Arms Wide Open
Always, so very often we rush about, scurrying here and there in the course of the day. As the days mount and as we meet each new day, the sun arises lighting the way; other days it is darkness, cold or gloom. Technology increasingly diverts us from our moorings, giving us an altered sense of time. Computing and communicating with others literally a world away, as though they have not traveled beyond a common realm; they have, and we can forget, or not reckon with the day that is without them in it because of the falseness of technology and its skewing of our senses.
Eons of existence, days upon days of living have made humankind the social, communicating animals that we are and continue to be. But it is ultimately the reckoning with time that we cannot escape. While others are sleeping, still others are awake and engaged in the active part of their day. Each day, as we grow older, is replete with experiences over-worn with other experiences. Experiences of all types and stripes; each imparting a message, some consciously retained, others less so. They are all lessons of one type or another.
This week I heeded an urge to 'play hooky' from my usual daily routine; it proved to be a tour of memory, a review of selected past, connecting me today. With the emergence of some very fine spring weather, I drove my usual East-West direction but by a different route. Spending some time by myself, it took most all afternoon. Despite my recollections of experiences past, some 20 or more years ago, I traveled parallel to the Interstate and saw so much new, adding to my previous memory. The old route in the days before the Interstate was the route.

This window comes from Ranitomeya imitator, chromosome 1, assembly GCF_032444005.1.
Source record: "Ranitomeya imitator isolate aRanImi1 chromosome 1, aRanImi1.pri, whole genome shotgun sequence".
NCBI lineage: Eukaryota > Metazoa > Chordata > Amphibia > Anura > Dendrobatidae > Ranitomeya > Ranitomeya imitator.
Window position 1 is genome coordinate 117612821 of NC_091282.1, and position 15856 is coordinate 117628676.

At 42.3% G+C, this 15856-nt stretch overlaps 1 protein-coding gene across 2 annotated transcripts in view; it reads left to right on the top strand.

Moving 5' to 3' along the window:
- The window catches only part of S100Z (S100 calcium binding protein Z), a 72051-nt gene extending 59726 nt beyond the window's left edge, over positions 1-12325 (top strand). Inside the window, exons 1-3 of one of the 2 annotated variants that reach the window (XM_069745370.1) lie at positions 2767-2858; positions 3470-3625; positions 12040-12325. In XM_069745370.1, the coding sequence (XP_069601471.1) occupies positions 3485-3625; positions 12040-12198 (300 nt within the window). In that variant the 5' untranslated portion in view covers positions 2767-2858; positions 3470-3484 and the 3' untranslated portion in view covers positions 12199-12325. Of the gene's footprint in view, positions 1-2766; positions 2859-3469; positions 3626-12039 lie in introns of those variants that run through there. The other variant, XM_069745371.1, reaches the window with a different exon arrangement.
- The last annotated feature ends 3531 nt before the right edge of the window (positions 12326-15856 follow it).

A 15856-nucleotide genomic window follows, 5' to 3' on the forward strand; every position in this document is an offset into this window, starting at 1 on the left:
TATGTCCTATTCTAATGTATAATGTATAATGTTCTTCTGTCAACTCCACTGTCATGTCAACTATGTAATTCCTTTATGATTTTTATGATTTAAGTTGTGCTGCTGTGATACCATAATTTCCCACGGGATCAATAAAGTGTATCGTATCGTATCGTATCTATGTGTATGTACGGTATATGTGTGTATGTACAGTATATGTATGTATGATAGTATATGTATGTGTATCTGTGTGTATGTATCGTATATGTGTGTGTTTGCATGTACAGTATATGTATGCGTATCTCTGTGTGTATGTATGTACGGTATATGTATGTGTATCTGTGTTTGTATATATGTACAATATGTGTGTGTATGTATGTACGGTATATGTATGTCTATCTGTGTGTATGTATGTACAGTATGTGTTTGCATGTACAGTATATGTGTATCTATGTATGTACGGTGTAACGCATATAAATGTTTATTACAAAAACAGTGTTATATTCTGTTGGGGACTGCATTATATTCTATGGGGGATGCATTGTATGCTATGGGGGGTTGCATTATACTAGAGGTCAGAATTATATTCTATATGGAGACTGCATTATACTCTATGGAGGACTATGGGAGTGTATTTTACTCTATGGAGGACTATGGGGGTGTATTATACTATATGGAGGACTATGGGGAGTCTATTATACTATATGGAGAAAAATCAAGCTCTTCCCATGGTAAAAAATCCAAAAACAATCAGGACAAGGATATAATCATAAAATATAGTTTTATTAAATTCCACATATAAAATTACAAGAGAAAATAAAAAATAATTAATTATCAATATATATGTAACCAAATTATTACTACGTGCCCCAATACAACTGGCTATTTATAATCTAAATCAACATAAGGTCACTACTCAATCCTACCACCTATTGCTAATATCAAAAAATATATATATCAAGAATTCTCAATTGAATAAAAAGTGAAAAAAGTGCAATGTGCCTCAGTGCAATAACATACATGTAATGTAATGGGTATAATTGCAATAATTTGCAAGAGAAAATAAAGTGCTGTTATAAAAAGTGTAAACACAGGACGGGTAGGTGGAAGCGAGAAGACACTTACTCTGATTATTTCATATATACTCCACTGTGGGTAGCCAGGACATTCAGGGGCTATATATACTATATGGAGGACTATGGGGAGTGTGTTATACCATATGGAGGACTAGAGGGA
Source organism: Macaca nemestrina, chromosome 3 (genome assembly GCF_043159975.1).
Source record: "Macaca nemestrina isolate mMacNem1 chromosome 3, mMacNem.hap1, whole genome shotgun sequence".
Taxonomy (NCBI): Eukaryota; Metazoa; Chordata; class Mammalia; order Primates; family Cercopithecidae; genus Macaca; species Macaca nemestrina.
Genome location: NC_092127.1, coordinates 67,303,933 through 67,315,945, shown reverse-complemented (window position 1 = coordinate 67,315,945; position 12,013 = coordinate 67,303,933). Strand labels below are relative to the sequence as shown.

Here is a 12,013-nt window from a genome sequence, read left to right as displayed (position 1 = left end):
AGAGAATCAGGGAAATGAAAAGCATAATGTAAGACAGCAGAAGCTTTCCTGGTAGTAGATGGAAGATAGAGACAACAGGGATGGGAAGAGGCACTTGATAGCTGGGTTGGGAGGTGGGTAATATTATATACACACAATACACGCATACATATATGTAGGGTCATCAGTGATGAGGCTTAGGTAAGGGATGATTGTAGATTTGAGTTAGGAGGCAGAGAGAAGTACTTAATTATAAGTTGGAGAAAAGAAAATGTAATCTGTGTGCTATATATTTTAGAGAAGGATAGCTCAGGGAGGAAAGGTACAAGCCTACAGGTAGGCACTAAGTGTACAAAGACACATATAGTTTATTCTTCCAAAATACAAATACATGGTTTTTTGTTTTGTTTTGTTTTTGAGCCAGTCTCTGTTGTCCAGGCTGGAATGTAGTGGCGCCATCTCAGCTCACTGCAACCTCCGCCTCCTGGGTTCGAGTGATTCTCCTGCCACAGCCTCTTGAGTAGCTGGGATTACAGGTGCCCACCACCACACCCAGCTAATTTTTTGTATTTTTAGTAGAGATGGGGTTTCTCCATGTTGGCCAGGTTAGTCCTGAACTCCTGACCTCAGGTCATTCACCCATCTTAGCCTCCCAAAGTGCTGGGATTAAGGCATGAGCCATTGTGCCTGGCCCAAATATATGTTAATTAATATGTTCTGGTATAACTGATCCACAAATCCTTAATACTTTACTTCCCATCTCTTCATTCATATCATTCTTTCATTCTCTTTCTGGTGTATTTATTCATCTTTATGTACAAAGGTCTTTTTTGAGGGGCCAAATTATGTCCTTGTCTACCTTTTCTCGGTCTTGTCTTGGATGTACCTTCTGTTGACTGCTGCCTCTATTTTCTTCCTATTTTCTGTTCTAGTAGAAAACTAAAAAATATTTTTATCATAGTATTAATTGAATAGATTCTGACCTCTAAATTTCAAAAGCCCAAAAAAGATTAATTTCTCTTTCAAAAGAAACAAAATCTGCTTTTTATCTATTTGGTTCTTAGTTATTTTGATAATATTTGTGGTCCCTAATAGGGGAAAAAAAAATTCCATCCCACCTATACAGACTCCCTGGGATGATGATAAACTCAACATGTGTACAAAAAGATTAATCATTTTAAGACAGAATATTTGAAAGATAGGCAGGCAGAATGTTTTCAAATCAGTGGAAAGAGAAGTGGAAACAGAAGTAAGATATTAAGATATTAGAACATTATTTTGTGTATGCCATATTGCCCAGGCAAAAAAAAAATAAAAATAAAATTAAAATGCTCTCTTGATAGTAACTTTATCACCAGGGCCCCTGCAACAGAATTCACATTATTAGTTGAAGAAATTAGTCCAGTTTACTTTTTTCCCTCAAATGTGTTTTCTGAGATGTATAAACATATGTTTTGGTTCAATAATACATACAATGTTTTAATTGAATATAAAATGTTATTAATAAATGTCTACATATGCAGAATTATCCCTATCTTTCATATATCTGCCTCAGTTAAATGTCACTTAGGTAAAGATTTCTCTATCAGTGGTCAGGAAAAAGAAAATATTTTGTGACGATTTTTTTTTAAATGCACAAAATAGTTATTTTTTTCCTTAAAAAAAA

There are towns, villages and farms along the way as there have been during my lifetime. The bigger towns, especially, may not have altered their boundaries, but their content continues to evolve with new buildings, new zoning, new populations, new attitudes reflected by their community environment. The country parts of the routes were perhaps the most geographically or visually stable, the farmsteads nearly consistent, a new barn or shed here or there. But the most surprising were those places no longer farming, their buildings in disrepair; their owners engaged in new functions, no longer attending them. The homes built upon former farm fields; the little country subdivisions sprung here and there. There are new windmills, buildings burnt and businesses closed.
Memories revised with new information.
But the most, for me, personally was to retrace the route of my 25th year and the paths it took me into a new family and a new life, a community life. The days, it seem, have traveled into a wink; they have been in the thousands but save for gray hairs on my head, I would not have known. It seems my beliefs and my feelings have withstood many of the other outward changes life has imposed upon me. My hopes, my future dreams, my energies placed at that moment towards the services of that 25th year, now in review, are wistful. Moments of choices taken and others rejected.
It was, on that breezy day, golden sun, an arrival. Not just a review but a clear view of where I sit now. Today. I arrive at my destination today with a fuller and greater sense of just this moment, and all the moments I have lived and survived to get here. Age does improve many things and many things grow into focus while others dim, their importance perhaps misplaced or even lost on a spring day.